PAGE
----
GRAND RAPIDS — Canadian Breakfast Stout will be the second release in Founders Brewing Co.’s Backstage Series, according to Vice President/Director of Marketing Dave Engbers.

The brew hits retail shelves Oct. 3 (in 750-milliliter bottles) with a taproom release party on Oct. 1.

There has been a great deal of anticipation and speculation regarding the second Backstage release after the success of Blushing Monk, the series debut, this summer. I spotted a bottle of Blushing Monk on a Grand Rapids grocery store shelf and snagged it for just under $14.

While it wasn’t what I expected, the brew at least meets its hype. Deep, blood-red in appearance, it captures both the sweet and sour elements of raspberry (so apparent in the first sniff) with a prickly carbonation that makes it sit on the tongue like a champagne.

Blushing Monk is certainly more sweet than sour. Founders’ signature, in my book, is its ever-apparent hoppy-ness. With Blushing Monk, the hops are there, but the powerful sweet raspberry flavor makes them very hard to detect and leaves almost no bitter aftertaste. Overall, it’s not your typical “beer beer,” but it certainly pleases the palate. I can see why it was chosen as one of the Backstage releases.

As for Canadian Breakfast Stout, it seems the logical choice as the second release in the series — it’s popular at many beer festivals, but you have to go to the taproom (and at the right time) for a taste of CBS.

Canadian Breakfast Stout is an Imperial Stout brewed with a blend of coffees and imported chocolates, then aged in spent bourbon barrels (most recently used to age pure Michigan maple syrup). The final product has had stellar reviews and is currently the fifth-highest rated beer in the world on www.BeerAdvocate.com.

The Backstage Series gives drinkers a chance to uncap at home some of the brewery’s “more eclectic beers that have historically only been available on the tap” at Founders and bars where kegs are distributed, Engbers says.

The series is dubbed “Backstage” because the releases are limited — and a response to the brewery’s diehard fans.

“To us, it’s kind of using the brewery as the stage,” Engbers says, making these brews backstage. “Releasing small specialty batches is a great way for us to connect to our core beer enthusiast.”

The company is not revealing any additional releases in the series, but Engbers says they will consist of many of the “popular one-offs” offered in the taproom over the years that are favorites among patrons and brewery staff. The company expects to release one more product in the 2011 Backstage Series later this year.

“I think part of what people love about Founders — besides our beer — is that we listen to what they are saying,” President Mike Stevens says. “With our new line, now we can offer them more of what they’ve been asking for.”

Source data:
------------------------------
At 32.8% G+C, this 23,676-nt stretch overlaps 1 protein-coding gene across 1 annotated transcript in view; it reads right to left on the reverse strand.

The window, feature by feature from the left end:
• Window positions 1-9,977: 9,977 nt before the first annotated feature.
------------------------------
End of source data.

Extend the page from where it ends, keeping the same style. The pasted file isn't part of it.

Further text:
GRAND RAPIDS — MittenBrew is proud to announce our latest project — BeerSocialGR. In partnership with the L&B Portfolio, we’ve developed an event that focuses on pairing great beer with food, all the while being social about it.

The first BeerSocialGR starts 5:30 p.m. Sept.14 at Derby Station in East Grand Rapids. Attendees will be treated to five pre-chosen beer samples and food samplers, as well as a “staple” beer to cleanse your palate.

Attendees are expected to use social media tools — such as Facebook and Twitter — to let their followers know of their experiences with each beer and dish, while participating in a casual setting with their peers. People will be chosen to attend the event based on their social media following — all attendees must meet a variety of requirements to attend the event.

“We really hope that, with the help of Derby Station, we can promote the rising interest in Michigan craft beer as well as have attendees enjoy some great food,” said Bryan Esler, event organizer and MittenBrew co-founder. “Pairing beer with food is nothing new, but it’s definitely something that can be promoted a lot more, especially with the growth of craft beer.”

The event, which is limited to 10 people, is facilitated by Josh Leo, the founder of Charcutweeterie events at the Reserve, a wine bar in downtown Grand Rapids. Leo serves as host during the event, inviting attendees to experiment and try unique craft beer and food.

To learn more about this event, and to see how you can attend, email Bryan Esler at besler@grgrub.com. Stay tuned for more details about the event, including the types of food and beer that being served, in the coming weeks.

Update: The menu for BeerSocialGR has been released!

  • Course One: Short’s Spruce Pilsner with Root Vegetable Salad
  • Course Two: Michigan Brewing Company Screaming Pumpkin with Beer Cheese Soup
  • Course Three: New Holland Mad Hatter IPA on Cask  with Pretzels and Mustard
  • Course Four: Bell’s Oktoberfest with Spaetzle
  • Course Five: VanderMill Whit Cider with Banana Custard
  • Staple Beer: Brewery Vivant’s Farm Hand Ale

GRAND RAPIDS — John Ball Park is home to many festivals, but Saturday marked a new celebration of sorts — WGRD’s 2011 Summer Craft Beer Festival.

The festival not only showcased beers from around the state, but also let beer enthusiasts enjoy various out-of-state brews. Still, for Michigan beer drinkers, there was plenty to be happy about. Featuring brews from Short’s, Tri-City, Mount Pleasant and Dragonsmead — just to name a few — Grand Rapids beer lovers experienced their favorite beers, and then some.